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by GK Strategy 25th July, 2018
3 min read

Matt Hancock: the Health Secretary to modernise the NHS?

Theresa May’s emergency reshuffle is complete. With David Davis and Boris Johnson resigning over the Prime Minister’s Chequers deal, the “great survivor” and longest serving Health Secretary in history, Jeremy Hunt, has moved to the Foreign Office. Hunt’s replacement, Matt Hancock, has a huge task.

There is a bewildering range of issues for him to consider – from social care reform to a workable plan for winter, as well as delivering on the promises made on mental health and new contracts for GPs. However, his appointment also presents a big opportunity for the health service.

Hancock is an energetic, intelligent, and highly driven minister with a passion for digital. He could be the Health and Social Care Secretary needed, as the NHS tries to modernise and increase its efficiency through technology.

With Hunt in the position for such a long time, it is possible to forget how much of a difference a new Secretary of Health and Social Care in staff can make. Indeed, it represents a fundamental power shift in the NHS. However, if Hancock is to succeed, it is vital that he, like Hunt, finds his niche quickly. He must also establish an effective working relationship with Simon Stevens, the chief executive of NHS England.

Like any cabinet minister new to a department, Hancock will want to make his mark on the job. He will want to show how he is different and setting out his priorities. Hunt was particularly good at the latter – quickly making patient safety his core focus. Hancock has clearly paid attention to his predecessor by immediately setting out his three priorities: workforce, technology and prevention.

Technology is arguably the area where Hancock will attempt to carve out his niche. He has already stated that he wants to drive a cultural revolution across the NHS. He wants to make the NHS “the most advanced health system in the world”.

During his first speech as Health and Social Care Secretary he announced that £487m was to be made available to the technology sector as part of a “transformation” of the health service. £412m is to be used to transform hospital technology and improve preventative care, whilst the remaining £75m will be used to replace existing paper-based systems.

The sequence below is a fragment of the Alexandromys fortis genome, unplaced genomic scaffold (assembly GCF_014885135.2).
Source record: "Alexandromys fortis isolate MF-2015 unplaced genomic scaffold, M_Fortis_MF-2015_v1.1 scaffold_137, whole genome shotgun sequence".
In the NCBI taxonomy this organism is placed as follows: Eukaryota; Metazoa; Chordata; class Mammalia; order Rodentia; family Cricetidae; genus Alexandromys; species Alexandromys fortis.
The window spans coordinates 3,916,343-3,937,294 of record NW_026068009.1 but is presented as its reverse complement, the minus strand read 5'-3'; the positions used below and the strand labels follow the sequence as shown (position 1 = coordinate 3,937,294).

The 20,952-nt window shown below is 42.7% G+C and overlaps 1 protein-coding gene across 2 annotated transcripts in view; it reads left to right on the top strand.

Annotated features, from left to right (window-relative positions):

Hancock’s commitment to digitisation of the NHS is a very welcome one. It is clear there is a need for better tools, processes and technology for the NHS to run more effectively.

The NHS is currently a mish-mash of ideas, pathways and systems that do not align together. This has led to variations in patient care. Systems are wrought with fragmentation. Technology created by different providers is embedded across the system, many of which are incompatible with newer technologies.

Hancock has indicated his desire to replace pagers with smartphone apps. He also will continue the roll-out of Scan4Safety – a barcode tracking programme in hospitals which traces patients and their treatments. This echoes NHS’s Digital’s commitment to fund data-sharing projects which join up data across the health and social care system.

As part of his new role, Hancock will also be accountable for the roll-out of the NHS app, due to be launched by the end of the year. The app will enable patients to access their own medical records and NHS 111 services, order repeat prescriptions, and obtain support for long-term conditions. Such technology has the ability to deliver care more quickly and accurately. It is essential to supporting the efficient co-ordination of person centred care.

With British politics currently so febrile, the need for Hancock to get to grips with his brief will feel more urgent than ever. The new Health and Social Care Secretary’s challenge will be to transform the NHS into a joined-up organisation, with fluid communication and robust processes. This is one of its greatest weaknesses at present, but with Hancock’s enthusiasm and affinity for technology he may be able to turn this weakness into one of its greatest strengths.

 

For more information on how GK can help you navigate the fast-changing health market, contact jack@gkstrategy.com

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